OECD Social Policy Ministerial Meeting: Social Policy for Shared Prosperity: Embracing the Future
Opening Remarks by Angel Gurría
15 May 2018 - Montreal, Canada
(As prepared for delivery)
Minister Duclos, Ministers, Vice-Chairs, ladies and gentlemen,
It is my pleasure to open the OECD’s 2018 Social Policy Ministerial Meeting.
Let me begin by thanking Minister Duclos for chairing this meeting and our co-vice chairs ─ Minister Achtsioglou (Greece), Minister Vieira da Silva (Portugal) and Minister Strandhall (Sweden) ─ who will lead this afternoon’s break-out sessions.
We are very pleased to have so many countries represented here today. Your presence speaks to the importance of social policies as an integral pillar of Inclusive Growth - Old site across Member and Partner countries.
The last time we met was in 2011, when many countries were looking for ways to reinforce social protection in the wake of the great recession. It’s amazing how much has changed since then. In 2011, unemployment across the OECD stood at 7.9%. It has now dropped to 5.5%.
We have also seen many pension reforms. Under legislation currently in place, by 2060 the normal retirement age will increase in roughly half of all OECD countries, by 1.5 years for men and 2.1 years for women on average.
We have seen progress in gender equality and an increase in LGBT rights. In the last five years, around two-thirds of OECD countries have introduced pay transparency measures. Marriage equality for same sex couples in many OECD countries has extended the social protections brought by marriage to all couples. Since the last Ministerial in 2011, the number of OECD countries permitting same sex marriage has doubled.
Today the more positive economic outlook provides us with the opportunity to keep reinforcing the model of growth to make it more inclusive, one where all can contribute and thus claim dividends on equal grounds. This comes at a time where we all need to engage with the fast-coming transformations of our economies and societies: globalisation, digitalisation and demographic changes are creating new opportunities for greater well-being, innovation and productivity, but they also call for significant adaptation of our policies, to make sure that change can be beneficial to all.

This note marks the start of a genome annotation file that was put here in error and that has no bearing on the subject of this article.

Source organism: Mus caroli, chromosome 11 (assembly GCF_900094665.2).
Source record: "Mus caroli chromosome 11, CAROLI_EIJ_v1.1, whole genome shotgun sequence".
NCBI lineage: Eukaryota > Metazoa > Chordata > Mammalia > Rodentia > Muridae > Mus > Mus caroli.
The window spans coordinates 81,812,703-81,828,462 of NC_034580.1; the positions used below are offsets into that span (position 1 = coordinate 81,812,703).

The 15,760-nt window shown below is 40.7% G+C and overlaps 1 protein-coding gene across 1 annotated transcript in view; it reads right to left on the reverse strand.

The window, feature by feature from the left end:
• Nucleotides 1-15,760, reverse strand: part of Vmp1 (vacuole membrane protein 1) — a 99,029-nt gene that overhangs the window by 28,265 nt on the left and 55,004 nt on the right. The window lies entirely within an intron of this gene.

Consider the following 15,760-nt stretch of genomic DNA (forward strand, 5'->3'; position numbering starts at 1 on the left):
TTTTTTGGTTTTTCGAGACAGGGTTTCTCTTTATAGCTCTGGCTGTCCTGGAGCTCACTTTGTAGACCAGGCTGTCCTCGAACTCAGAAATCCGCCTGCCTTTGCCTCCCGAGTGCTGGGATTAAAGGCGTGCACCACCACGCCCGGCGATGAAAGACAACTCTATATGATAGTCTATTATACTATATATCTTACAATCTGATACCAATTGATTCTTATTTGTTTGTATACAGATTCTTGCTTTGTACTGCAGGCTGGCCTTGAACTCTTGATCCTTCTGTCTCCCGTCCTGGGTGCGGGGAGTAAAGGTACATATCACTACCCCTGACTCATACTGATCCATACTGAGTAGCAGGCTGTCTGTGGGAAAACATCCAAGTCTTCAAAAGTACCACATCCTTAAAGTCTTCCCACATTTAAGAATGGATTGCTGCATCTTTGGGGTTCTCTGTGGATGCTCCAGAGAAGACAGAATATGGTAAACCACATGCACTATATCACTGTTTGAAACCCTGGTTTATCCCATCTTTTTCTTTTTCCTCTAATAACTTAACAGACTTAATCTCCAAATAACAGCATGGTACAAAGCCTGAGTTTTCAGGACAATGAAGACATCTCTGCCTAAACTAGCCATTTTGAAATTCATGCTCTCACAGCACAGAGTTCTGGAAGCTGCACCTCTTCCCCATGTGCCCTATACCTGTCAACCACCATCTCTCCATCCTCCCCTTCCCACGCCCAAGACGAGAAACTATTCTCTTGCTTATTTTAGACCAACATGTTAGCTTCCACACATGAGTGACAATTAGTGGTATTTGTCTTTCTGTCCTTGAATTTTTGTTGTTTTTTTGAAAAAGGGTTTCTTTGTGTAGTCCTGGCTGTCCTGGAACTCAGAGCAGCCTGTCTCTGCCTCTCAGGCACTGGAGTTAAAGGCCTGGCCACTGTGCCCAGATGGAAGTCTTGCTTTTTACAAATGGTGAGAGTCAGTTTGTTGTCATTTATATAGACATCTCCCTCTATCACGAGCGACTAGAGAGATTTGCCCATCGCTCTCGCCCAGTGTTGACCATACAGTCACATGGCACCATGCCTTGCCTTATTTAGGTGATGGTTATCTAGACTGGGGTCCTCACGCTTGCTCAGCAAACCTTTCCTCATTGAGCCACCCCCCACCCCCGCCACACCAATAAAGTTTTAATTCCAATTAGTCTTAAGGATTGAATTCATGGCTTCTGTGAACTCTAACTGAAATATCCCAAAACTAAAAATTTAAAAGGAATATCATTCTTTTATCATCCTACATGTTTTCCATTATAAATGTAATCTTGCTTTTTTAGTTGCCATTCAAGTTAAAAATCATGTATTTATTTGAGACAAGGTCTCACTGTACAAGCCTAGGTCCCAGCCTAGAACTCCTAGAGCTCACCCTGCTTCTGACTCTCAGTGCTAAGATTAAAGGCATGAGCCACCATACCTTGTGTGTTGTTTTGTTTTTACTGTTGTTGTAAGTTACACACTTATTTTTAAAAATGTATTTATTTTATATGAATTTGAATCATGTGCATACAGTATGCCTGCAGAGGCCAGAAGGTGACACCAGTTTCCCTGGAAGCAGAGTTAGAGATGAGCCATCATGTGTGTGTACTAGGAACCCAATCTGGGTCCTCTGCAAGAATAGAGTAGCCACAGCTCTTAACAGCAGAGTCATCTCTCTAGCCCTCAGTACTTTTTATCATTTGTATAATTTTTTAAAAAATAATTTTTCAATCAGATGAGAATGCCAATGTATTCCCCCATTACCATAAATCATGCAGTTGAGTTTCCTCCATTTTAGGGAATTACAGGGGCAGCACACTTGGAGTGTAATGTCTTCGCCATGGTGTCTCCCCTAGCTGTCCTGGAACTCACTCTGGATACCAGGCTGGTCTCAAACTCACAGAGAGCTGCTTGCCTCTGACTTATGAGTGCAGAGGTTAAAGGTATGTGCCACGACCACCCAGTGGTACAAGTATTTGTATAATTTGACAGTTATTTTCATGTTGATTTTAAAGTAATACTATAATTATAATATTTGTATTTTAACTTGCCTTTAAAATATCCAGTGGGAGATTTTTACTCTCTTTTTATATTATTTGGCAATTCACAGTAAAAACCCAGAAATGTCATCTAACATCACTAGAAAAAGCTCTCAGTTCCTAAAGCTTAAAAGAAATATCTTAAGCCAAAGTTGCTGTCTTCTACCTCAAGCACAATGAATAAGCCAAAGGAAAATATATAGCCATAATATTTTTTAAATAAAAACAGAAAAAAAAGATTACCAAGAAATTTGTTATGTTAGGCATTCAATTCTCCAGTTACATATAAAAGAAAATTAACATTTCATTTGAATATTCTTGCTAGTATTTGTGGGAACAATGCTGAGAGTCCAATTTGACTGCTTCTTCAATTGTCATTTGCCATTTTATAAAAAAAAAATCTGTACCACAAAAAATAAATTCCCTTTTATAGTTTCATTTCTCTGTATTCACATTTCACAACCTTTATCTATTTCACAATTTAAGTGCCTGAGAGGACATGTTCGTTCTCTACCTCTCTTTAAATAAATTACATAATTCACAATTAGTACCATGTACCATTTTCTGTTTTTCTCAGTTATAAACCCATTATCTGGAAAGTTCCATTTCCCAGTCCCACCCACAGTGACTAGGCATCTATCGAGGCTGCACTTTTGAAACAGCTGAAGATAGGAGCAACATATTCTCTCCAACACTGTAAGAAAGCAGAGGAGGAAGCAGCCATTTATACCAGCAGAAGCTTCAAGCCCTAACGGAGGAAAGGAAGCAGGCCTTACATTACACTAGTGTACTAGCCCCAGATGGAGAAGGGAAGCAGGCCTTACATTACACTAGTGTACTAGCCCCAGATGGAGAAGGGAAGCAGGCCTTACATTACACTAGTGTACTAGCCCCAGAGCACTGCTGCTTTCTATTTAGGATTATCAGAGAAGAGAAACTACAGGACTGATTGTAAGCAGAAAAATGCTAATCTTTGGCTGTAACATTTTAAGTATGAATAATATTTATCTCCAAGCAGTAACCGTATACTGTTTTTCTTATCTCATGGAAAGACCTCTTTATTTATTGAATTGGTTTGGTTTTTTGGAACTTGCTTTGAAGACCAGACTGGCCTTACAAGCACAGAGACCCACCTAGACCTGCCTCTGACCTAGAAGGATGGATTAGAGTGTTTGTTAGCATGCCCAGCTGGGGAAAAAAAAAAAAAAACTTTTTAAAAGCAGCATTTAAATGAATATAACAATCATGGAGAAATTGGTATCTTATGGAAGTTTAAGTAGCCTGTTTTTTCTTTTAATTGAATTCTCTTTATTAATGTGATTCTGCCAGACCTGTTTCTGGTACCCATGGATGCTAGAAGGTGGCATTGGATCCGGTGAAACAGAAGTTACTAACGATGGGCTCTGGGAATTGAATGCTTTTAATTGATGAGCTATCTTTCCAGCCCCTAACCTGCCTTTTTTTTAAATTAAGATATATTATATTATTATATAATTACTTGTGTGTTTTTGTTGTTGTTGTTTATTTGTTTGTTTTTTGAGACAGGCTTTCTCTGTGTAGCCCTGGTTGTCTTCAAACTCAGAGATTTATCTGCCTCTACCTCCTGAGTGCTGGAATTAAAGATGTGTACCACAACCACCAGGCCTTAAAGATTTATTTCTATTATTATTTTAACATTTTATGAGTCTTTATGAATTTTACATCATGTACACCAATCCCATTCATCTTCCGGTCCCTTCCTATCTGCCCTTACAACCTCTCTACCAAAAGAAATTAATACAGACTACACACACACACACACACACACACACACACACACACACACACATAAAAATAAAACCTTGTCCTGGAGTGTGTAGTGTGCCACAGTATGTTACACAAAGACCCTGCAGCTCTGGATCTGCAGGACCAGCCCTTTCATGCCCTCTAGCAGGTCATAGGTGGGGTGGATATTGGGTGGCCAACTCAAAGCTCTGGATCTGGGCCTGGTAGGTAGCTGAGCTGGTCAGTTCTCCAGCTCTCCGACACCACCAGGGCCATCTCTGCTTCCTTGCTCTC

Social protection systems in OECD countries reflect the historic priorities of people and governments – which are deeply rooted in social, economic, and cultural traditions.
However, as the global economic environment evolves, the most effective social protection systems will be the ones that are able to adapt and respond to people’s short-term and long-term needs and ambitions.
Future-proofing social policy mainly means adapting to the rise in non-standard work and to changing skills needs in the labour market. Recent OECD research has found that around 14% of jobs in OECD countries are highly automatable, and another 32% of jobs could face substantial change in how they are carried out. The highest risk is concentrated in routine and often low wage jobs. And yet, alarmingly, OECD work shows that training is not working to offset these risks. According to the OECD Survey of Adult Skills (PIAAC), the low-skilled receive much less training than their more highly skilled counterparts: only 17% participated in training on average in a 12-month period.
On top of skills’ gaps, it’s also essential to close the big social protection coverage gaps which still exist in many countries. For example, a 2016 report by the European Commission found that 54.5% of the self-employed aged 15-64 were at risk of not being entitled to unemployment benefits.
Policymakers also need to address very different issues like the rising costs of housing, which can be crippling. On average nearly 15% of tenants and 10% of mortgage-payers spend over 40% of their disposable income on housing costs in OECD countries. This can be a huge source of anxiety for people, and it’s just one among many.